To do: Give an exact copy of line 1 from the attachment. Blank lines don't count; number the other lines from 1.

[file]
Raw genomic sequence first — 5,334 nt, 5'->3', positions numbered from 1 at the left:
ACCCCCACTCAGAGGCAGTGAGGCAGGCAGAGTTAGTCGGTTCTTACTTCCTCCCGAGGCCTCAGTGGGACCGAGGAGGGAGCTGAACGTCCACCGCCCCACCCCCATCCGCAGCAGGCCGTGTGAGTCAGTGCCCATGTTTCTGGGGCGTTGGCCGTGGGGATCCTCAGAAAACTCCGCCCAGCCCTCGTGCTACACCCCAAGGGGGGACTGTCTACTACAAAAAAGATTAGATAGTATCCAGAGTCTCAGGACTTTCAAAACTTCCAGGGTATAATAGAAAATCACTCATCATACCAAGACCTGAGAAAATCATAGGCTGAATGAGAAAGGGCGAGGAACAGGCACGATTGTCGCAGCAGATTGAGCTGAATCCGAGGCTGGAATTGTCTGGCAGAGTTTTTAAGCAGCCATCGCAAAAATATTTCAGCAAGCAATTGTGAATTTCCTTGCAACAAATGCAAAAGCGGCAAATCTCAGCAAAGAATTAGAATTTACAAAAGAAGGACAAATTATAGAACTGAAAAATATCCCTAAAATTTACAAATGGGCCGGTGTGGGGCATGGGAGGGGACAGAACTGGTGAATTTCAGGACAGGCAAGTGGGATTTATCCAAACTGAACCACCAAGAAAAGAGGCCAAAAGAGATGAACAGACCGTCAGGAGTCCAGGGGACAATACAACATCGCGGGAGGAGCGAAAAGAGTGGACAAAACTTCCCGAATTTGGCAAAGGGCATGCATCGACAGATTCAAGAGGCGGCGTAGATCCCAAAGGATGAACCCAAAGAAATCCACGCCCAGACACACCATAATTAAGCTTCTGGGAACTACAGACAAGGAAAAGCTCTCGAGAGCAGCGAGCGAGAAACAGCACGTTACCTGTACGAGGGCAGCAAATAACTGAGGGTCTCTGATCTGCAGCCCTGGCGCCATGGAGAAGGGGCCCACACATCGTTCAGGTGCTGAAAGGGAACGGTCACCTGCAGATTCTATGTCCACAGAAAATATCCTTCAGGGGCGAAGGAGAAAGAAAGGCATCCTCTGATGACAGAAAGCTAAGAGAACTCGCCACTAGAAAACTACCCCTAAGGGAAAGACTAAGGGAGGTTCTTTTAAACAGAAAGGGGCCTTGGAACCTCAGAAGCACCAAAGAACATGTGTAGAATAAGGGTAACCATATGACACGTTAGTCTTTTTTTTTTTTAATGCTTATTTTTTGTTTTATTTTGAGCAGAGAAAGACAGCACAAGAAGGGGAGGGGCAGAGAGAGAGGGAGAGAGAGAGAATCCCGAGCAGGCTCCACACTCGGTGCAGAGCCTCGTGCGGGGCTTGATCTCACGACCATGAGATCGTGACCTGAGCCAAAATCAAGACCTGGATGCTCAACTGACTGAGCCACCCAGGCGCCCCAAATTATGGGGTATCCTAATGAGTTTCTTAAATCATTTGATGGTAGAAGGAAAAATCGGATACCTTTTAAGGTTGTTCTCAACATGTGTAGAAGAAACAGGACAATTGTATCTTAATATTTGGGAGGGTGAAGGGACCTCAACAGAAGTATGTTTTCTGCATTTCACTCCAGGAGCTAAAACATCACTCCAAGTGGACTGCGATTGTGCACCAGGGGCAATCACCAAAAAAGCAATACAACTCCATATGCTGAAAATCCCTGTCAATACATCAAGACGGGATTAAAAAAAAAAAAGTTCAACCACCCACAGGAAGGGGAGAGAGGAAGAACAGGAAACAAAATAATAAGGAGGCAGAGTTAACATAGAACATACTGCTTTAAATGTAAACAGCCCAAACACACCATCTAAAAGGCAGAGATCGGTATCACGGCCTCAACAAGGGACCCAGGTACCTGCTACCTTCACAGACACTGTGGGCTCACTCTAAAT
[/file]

Raw genomic sequence first — 5,334 nt, 5'->3', positions numbered from 1 at the left: